Thursday, February 10, 2011

Flying the Coup

Well so much for giving the Obama Administration credit for not taking sides in the Egyptian revolution quagmire. Talk about not quitting while you’re ahead. Let’s see if we can piece together the events of the last two weeks shall we.

First, the Obama Administration quietly put pressure on Hosni Mubarak to usher in reforms, while taking great pains not to be seen as favoring one side over the other. Laudable and wise, given the circumstances surrounding the unrest. It’s always best to walk before you run, especially when you can’t see the path ahead and you don’t yet have all the facts.

But then the Administration apparently got caught up in all the excitement of the moment and dove headfirst into the mess. Obama publicly called for Mubarak to step down, the first sign that the Administration was siding with the protesters. The only problem was that his special envoy, Frank Wisner, contradicted both his president and the Secretary of State, Hillary Clinton, by insisting that Mubarak needs to stay on to “steer” the changes necessary for a democratic transition.

It didn’t take long for the State Department to circle the wagons and issue a statement. “We have great respect for Frank Wisner … but his views are his own and not coordinated with the US government.” Ya think? Can anybody spell clusterf**k?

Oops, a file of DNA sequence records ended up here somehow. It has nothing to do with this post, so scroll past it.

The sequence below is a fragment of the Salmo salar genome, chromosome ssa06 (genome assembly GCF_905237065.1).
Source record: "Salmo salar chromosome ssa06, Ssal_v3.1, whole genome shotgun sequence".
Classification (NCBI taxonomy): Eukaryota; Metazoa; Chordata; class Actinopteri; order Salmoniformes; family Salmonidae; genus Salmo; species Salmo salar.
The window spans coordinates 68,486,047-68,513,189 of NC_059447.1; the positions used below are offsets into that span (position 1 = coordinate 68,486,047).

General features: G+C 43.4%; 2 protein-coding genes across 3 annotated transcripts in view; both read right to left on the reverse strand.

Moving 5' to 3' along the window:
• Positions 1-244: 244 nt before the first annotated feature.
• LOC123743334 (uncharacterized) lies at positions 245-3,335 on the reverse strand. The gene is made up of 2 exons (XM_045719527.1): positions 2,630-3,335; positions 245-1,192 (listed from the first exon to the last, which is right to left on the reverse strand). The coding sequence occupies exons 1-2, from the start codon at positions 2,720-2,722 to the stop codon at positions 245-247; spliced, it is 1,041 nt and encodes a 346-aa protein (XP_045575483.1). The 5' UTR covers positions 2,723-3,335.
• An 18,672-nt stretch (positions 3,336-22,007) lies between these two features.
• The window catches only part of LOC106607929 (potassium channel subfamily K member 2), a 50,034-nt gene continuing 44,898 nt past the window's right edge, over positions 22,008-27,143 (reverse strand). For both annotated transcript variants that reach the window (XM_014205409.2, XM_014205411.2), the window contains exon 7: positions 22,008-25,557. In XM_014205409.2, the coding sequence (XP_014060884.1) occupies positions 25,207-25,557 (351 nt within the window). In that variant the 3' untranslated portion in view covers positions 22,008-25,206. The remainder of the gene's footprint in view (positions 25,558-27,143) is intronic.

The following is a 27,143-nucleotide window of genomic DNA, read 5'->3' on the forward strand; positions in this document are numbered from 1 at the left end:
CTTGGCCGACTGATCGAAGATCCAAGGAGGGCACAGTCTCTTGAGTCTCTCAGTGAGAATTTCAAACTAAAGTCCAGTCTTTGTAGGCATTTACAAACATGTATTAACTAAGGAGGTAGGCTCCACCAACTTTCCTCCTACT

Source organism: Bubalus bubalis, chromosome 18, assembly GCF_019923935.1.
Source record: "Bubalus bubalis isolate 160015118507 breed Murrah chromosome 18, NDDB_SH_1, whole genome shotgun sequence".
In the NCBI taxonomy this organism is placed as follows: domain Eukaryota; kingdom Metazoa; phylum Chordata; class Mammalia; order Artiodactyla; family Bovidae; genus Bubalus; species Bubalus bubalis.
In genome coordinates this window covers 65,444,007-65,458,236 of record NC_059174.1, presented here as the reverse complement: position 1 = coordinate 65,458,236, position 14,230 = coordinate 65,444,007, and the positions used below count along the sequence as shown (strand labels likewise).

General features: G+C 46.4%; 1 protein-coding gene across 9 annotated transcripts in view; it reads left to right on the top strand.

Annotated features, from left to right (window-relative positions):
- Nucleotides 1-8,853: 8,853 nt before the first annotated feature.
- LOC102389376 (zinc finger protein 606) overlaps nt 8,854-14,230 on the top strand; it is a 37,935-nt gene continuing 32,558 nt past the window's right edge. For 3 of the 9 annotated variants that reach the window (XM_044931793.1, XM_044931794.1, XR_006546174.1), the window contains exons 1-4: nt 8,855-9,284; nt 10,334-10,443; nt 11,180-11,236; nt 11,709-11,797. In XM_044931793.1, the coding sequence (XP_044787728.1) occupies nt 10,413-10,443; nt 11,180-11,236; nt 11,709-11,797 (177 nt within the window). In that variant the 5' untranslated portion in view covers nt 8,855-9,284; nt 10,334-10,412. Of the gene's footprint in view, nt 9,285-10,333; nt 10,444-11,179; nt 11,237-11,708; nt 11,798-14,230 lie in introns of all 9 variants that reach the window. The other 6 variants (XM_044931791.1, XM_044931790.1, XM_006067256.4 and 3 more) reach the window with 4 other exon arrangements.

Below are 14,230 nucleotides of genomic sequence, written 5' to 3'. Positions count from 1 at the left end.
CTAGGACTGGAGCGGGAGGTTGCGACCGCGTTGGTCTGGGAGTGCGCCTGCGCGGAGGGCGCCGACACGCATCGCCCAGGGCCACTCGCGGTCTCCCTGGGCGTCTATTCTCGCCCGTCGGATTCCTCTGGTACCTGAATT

To say this is the worst two-week period in Barack Obama’s relatively short political life would be putting it mildly. Not only did he commit the ultimate cardinal sin by showing his hand in a dispute that promises to be messy no matter how things turn out, he couldn’t even ensure that all his troops were on the same page when he committed the sin. And now his administration and the country are left with egg on their face.

Add to that today’s events, which plunge the story from the proverbial frying pan to the fire, and you’ve got a potential disaster brewing in one of the few Arab countries where Americans aren’t hated. Not only isn’t Mubarak stepping down, he’s drawn a defiant line in the sand and basically dared anyone and everyone to step over it. Earlier it had been reported that Mubarak was on the verge of resigning and turning over control of the country to the military; a move hailed by the protesters as a victory. But now all that appears to have gone up in smoke. Mubarak is staying, at least for now, and the Obama Administration finds itself in damage control mode.

Critics on the Right and Left are having a field day with the President and rightly so. It is rare in deed when I agree with anyone on the Right, but the cavalcade of criticism, this time, is well deserved. The irony is that if Obama had simply maintained his stance, and quietly worked behind the scenes with the Mubarak regime, the dictator might have been persuaded to peaceably step down and turn over control of his country to a more moderate and democratically-minded group. Now we may never know what would’ve happened. Once more, the United States has meddled in the affairs of another country and once more it has screwed up royally.

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